From the Journal of Lita Hopkins
Mr. Papandreus, the shepherd, and his wife, Nika, live up the hill. I hear his pipes as he and his youngest son play and sing the sheep down to the pens in the evenings. The young man’s voice carries softly twined in the whispering pipes. No words defined but the sound of a human voice and music of breath among the rattle of the olive branches in the evening breeze and the unending wash of the waves from below.
This couple has raised 5 children, 4 of whom have lives of their own scattered about the island. They often gather at the sprawling house, that undoubtedly started as a small cottage only to be expanded as the family grew. The youngest, Niko, still lives there and is often seen fishing in lagoon at night with his carbide lamp and spear. He is a head taller than his father, who is not a small man. The wife keeps the house with the help of a young woman, whom she treats with gentle disdain. If I understand the arrangement (but it’s possible I have it all wrong) she is the daughter-in-law in training. If so it seems a good system for the continuation of a simple life in which weather and health are the only major concerns. The young son and his wife will take on the running of the farm and household and care for the parents as they age. I wonder if this arrangement applies to the particular situation or if it is more broadly traditional and followed down through centuries. Are we, unwittingly, the carriers of infectious concepts that will transform these lives from their simple forms into those of more complex modern arrangements? I doubt that our ideas of how to live are superior or better suited to this place. We are creatures of a wider world and probably not the better for it.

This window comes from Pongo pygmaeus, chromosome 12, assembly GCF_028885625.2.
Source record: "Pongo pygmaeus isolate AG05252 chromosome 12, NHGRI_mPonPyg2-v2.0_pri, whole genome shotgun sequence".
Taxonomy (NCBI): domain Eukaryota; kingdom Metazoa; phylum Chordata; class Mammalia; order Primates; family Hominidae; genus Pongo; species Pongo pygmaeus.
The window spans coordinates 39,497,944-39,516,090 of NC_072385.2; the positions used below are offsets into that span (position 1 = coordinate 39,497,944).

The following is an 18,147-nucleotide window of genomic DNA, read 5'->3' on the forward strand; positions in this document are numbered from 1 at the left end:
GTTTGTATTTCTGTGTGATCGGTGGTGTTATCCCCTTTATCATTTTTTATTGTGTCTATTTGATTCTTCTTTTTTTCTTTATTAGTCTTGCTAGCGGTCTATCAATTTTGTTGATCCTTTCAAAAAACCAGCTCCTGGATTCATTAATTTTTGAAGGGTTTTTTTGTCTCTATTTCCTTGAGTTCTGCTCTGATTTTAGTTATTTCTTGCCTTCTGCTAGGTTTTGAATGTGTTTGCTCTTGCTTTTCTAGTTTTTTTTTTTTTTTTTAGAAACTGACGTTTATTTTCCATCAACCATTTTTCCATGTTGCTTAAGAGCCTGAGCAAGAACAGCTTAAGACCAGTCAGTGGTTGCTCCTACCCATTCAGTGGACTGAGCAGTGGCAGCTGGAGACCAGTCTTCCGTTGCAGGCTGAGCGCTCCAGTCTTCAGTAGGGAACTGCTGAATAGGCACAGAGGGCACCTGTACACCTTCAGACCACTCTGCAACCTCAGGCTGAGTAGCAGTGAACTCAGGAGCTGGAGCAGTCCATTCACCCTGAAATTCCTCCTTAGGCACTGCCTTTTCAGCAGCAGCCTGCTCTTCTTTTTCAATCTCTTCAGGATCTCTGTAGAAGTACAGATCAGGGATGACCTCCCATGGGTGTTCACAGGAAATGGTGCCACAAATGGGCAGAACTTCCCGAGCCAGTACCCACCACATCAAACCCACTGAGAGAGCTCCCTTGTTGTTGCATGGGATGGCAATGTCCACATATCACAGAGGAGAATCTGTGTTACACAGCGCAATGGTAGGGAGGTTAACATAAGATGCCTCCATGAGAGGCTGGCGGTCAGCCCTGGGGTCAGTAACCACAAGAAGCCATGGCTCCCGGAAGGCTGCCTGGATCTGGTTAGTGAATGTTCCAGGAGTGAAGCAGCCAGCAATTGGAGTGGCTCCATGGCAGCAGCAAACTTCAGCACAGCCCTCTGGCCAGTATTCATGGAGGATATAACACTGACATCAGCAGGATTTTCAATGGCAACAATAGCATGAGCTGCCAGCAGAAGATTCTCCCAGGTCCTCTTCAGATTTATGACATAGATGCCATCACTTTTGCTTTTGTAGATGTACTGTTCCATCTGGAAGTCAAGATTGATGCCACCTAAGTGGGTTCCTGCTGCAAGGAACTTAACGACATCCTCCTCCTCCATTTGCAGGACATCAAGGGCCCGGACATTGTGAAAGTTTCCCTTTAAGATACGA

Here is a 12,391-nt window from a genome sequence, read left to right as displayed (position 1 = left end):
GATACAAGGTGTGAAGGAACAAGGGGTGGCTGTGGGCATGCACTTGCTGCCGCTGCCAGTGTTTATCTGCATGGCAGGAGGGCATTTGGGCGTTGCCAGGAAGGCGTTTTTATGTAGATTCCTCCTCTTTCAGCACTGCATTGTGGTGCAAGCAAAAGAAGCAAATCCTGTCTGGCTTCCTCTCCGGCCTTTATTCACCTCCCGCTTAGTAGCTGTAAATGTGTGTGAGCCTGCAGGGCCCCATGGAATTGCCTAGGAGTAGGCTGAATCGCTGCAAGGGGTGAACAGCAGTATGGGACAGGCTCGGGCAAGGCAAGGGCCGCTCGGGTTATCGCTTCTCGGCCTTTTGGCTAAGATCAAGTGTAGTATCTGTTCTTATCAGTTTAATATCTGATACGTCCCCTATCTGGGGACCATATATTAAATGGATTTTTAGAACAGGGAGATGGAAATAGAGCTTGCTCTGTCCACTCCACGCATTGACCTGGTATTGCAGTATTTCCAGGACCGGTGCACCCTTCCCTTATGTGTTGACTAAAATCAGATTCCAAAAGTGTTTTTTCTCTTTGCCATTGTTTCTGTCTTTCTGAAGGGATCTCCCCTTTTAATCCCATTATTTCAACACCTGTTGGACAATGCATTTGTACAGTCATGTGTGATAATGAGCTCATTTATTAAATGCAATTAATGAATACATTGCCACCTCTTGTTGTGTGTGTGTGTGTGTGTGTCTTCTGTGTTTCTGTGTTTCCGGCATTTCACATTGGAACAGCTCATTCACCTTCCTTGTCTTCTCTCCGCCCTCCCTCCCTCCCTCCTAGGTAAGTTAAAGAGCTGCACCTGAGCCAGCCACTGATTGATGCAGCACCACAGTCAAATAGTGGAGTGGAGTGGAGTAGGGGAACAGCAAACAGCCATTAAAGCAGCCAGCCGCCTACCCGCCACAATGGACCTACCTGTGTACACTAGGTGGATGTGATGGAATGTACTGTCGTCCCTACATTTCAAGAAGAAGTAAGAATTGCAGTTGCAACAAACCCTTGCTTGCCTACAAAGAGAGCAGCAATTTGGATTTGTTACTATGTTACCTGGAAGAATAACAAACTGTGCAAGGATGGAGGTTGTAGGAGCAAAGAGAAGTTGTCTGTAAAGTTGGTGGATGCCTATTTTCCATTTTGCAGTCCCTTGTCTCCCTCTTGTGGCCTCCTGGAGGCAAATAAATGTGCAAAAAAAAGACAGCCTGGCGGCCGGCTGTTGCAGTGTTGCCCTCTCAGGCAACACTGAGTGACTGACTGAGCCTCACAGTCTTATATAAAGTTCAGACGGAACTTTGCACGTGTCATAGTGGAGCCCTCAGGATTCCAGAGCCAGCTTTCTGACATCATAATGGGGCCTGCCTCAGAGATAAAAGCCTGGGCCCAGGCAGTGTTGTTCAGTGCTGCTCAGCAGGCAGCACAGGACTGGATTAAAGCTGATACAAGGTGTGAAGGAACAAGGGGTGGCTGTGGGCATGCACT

I have been reading to the children from Bullfinches Mythology. In the preface two poems are quoted. One, Thomas Moore‘s ” the Song of the Hyperborean,” which I read as part of my studies from a volume in my fathers library. I have written to ask him if I could borrow this and some other books which I remember reading as a child, such as Peter Pan and the Wind in the Willows, which I could read aloud to the children.
The other poem is Milton’s “Comus” which I have here among the volumes that Charles worked on at the press. I have been reading Milton and though much of it is beyond my haphazard education, I am inspired by the language. The sounds and rhythms produce such visions. Milton was blind. Maybe this is how he saw his world in his his mind. Maybe his world was not dark, but lighted with such word picture songs. I am so hasty and slothful in my writing, but perhaps if I were blind it would induce me to create visions of language upon which to feast my mind’s eye.
I read some Milton to the children. The older two listened politely for a while and asked to be excused to build their fort under the olive tree in the courtyard, a major undertaking of engineering, in which they have utilized crates and branches and all manor of odds and ends. I believe if I could stand by and jot down their conversations as they build I would have a marvelous book of tales. With a few nice illustration, it might be good enough to publish. What would they would think if I read their own words back to them?
Little Annabelle is content to doze and listen for a while longer, but in the end drifts off into napping. I wonder what mischief the poets visions make in her dreams.